Normally at this stage of the season the main talking point would be about who’s been signed in the transfer window to strengthen the squad – whether it be to make a push for the play-offs or to keep relegation at bay.
Not so in 2016 at Blackpool, where it appears even the manager has taken a vow of silence on the subject. Instead, in a week of battling displays by a spirited Seasiders team, it is once again events off the field that have made the headlines.
We suppose that most people would agree this is not a healthy state of affairs.
Blackpool Supporters’ Trust can’t condone some of the inadvisable things a few passionate fans have said or done in recent months, but the appetite of the owners to pursue supporters through the law courts is both a cause and a symptom of exactly how unhealthy this state of affairs has actually become.
The demise of Blackpool FC has been rapid and distressing.
However, by far the most disturbing aspect of the last couple of years is the failure of the Oystons to make genuine attempts to change behaviours or to engage meaningfully with the supporters. We have to discount the Fans Progress Group as a cosmetic company exercise, no matter how well-intentioned the six remaining selectees are.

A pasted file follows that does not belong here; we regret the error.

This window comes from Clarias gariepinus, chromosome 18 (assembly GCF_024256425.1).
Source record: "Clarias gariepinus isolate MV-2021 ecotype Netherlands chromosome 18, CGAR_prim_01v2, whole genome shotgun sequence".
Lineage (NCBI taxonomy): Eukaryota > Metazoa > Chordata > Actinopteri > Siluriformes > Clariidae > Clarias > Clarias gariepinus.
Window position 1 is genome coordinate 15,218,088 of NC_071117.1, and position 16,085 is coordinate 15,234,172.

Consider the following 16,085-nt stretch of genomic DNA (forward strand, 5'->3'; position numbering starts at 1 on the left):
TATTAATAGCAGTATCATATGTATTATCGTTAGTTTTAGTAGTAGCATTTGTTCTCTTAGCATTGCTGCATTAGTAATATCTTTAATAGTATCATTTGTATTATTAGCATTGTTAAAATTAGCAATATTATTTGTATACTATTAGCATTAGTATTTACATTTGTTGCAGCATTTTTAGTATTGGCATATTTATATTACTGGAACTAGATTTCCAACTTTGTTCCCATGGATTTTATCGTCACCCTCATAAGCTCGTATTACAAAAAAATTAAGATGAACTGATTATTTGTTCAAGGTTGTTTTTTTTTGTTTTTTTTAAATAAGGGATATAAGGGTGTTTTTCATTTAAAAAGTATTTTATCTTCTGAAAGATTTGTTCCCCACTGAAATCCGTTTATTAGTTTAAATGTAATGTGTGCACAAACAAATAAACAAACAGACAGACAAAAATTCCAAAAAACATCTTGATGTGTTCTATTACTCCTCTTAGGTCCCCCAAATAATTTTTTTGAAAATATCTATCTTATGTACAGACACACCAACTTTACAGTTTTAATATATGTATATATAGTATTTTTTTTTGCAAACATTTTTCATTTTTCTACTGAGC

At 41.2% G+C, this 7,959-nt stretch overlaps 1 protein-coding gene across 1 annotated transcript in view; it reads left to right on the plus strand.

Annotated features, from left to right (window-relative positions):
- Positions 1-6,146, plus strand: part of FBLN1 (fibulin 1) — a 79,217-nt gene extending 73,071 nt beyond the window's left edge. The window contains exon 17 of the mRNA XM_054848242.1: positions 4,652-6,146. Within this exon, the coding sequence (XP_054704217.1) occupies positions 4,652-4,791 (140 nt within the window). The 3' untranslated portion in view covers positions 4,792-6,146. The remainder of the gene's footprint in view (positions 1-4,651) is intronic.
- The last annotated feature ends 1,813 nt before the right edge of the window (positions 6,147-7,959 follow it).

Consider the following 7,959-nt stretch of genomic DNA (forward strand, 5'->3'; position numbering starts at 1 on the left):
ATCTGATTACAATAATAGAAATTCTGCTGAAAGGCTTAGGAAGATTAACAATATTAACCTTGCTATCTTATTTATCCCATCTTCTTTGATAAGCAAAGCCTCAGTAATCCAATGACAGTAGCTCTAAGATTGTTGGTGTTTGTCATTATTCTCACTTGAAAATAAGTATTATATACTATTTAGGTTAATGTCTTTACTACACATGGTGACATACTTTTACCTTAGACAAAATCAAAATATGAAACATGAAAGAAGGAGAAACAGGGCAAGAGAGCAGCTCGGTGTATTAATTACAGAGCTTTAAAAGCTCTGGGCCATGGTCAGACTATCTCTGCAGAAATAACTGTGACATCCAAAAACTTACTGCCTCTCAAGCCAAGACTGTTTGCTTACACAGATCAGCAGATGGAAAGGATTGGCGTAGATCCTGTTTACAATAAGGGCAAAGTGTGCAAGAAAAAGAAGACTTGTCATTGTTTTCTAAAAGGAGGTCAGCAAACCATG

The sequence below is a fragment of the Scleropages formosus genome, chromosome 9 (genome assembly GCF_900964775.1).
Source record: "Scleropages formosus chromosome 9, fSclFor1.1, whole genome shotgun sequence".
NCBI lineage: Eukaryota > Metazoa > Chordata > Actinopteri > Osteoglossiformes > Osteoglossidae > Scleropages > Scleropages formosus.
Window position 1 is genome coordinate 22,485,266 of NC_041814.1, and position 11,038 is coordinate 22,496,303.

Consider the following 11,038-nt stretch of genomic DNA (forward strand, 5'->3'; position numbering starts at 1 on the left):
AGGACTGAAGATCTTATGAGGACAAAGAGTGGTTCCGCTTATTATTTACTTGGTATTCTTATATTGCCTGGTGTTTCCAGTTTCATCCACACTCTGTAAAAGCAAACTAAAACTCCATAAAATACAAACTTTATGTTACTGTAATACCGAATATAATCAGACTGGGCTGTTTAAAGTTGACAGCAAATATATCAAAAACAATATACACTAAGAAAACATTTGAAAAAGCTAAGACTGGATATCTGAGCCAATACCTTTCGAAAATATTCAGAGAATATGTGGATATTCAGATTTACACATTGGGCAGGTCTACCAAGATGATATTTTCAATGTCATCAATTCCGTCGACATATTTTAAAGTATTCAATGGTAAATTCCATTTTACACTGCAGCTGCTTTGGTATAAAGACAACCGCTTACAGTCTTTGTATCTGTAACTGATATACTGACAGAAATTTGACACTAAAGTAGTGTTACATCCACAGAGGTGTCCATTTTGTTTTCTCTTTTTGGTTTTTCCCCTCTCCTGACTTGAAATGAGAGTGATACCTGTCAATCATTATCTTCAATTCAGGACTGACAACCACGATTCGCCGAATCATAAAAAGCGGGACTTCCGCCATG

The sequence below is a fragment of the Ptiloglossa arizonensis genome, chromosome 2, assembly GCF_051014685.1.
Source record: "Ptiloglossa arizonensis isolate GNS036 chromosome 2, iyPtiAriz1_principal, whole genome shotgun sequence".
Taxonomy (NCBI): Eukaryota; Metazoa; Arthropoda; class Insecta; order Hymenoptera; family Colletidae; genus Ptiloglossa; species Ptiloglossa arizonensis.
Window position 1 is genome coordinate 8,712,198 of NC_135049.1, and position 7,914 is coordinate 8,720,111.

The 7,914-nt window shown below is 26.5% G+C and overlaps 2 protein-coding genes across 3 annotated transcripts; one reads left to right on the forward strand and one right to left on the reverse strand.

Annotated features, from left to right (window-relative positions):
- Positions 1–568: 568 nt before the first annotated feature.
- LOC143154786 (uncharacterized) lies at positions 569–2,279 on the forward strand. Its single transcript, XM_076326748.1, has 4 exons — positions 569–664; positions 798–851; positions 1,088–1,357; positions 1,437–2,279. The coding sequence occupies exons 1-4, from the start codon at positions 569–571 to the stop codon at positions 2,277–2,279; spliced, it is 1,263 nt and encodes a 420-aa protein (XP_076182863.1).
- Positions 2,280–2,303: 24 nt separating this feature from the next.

On top of what was originally perceived as less than fitting custodianship of our club following relegation from the Premier League, the arrogant stance of the owners, their refusal to talk to the Supporters’ Trust and the spate of litigations they subsequently instigated have all contributed to the huge groundswell of ill-will that exists towards the ruling family.
The 12,000 empty seats at every game are a stark enough indicator of that, but even many of the 4,000 who still regularly pass through the turnstiles on a match-day feel torn – they love to watch and support their team but they don’t have a kind word to say about the men who own and run their football club.
We wonder whether that concerns the Oystons at all, given that they won’t talk to us. We can only guess – but we suspect that it doesn’t.
In that case, what is the prognosis for Blackpool FC? Blackpool Supporters’ Trust was formed to be an independent voice of the fans and never in the history of our club has there been a greater need for that voice to be heard.
Most of us are more heartbroken than angry that the club we love and have followed for many years has become occupied territory, governed by those who appear not care for football, the fans or the community.
In the language of the Companies Act, we do not feel that the owners of the company that is Blackpool FC are giving due regard to the interests of its stakeholders (that’s us, the fans) or to the impact of its operations on the community (that’s us, the fans and the wider social and business neighbourhood).
Therefore BST, on behalf of our members and all Blackpool fans, will be writing formally to the Football Association expressing grave concern about recent events at the club and asking for a formal investigation on ethical grounds into the chairing and management of Blackpool FC.
The next public meeting of the Trust is this Saturday at 1pm upstairs in the No. 1 Club on Bloomfield Road. All are welcome.